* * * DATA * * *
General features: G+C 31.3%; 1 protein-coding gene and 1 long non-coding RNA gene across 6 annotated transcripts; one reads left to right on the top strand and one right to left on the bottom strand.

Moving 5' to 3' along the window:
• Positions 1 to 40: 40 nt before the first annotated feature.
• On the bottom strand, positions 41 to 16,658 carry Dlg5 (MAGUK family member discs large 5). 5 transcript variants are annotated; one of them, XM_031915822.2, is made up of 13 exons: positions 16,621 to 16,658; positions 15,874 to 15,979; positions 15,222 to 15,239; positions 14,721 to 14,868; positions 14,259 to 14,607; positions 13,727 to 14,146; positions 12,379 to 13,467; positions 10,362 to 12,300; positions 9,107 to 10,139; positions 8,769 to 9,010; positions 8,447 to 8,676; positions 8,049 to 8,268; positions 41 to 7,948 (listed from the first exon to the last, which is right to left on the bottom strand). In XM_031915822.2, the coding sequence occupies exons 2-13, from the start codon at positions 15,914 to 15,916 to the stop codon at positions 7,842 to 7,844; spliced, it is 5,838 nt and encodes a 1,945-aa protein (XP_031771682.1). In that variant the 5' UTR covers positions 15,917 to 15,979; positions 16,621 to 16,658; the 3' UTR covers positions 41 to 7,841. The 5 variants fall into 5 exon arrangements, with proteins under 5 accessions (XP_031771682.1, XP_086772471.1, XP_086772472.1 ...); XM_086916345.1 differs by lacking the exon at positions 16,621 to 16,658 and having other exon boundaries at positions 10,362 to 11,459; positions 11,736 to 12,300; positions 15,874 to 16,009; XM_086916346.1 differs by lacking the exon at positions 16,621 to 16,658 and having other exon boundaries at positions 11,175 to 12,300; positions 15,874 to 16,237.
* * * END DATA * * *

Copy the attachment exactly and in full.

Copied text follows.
General features: G+C 31.3%; 1 protein-coding gene and 1 long non-coding RNA gene across 6 annotated transcripts; one reads left to right on the top strand and one right to left on the bottom strand.

Moving 5' to 3' along the window:
• Positions 1 to 40: 40 nt before the first annotated feature.
• On the bottom strand, positions 41 to 16,658 carry Dlg5 (MAGUK family member discs large 5). 5 transcript variants are annotated; one of them, XM_031915822.2, is made up of 13 exons: positions 16,621 to 16,658; positions 15,874 to 15,979; positions 15,222 to 15,239; positions 14,721 to 14,868; positions 14,259 to 14,607; positions 13,727 to 14,146; positions 12,379 to 13,467; positions 10,362 to 12,300; positions 9,107 to 10,139; positions 8,769 to 9,010; positions 8,447 to 8,676; positions 8,049 to 8,268; positions 41 to 7,948 (listed from the first exon to the last, which is right to left on the bottom strand). In XM_031915822.2, the coding sequence occupies exons 2-13, from the start codon at positions 15,914 to 15,916 to the stop codon at positions 7,842 to 7,844; spliced, it is 5,838 nt and encodes a 1,945-aa protein (XP_031771682.1). In that variant the 5' UTR covers positions 15,917 to 15,979; positions 16,621 to 16,658; the 3' UTR covers positions 41 to 7,841. The 5 variants fall into 5 exon arrangements, with proteins under 5 accessions (XP_031771682.1, XP_086772471.1, XP_086772472.1 ...); XM_086916345.1 differs by lacking the exon at positions 16,621 to 16,658 and having other exon boundaries at positions 10,362 to 11,459; positions 11,736 to 12,300; positions 15,874 to 16,009; XM_086916346.1 differs by lacking the exon at positions 16,621 to 16,658 and having other exon boundaries at positions 11,175 to 12,300; positions 15,874 to 16,237.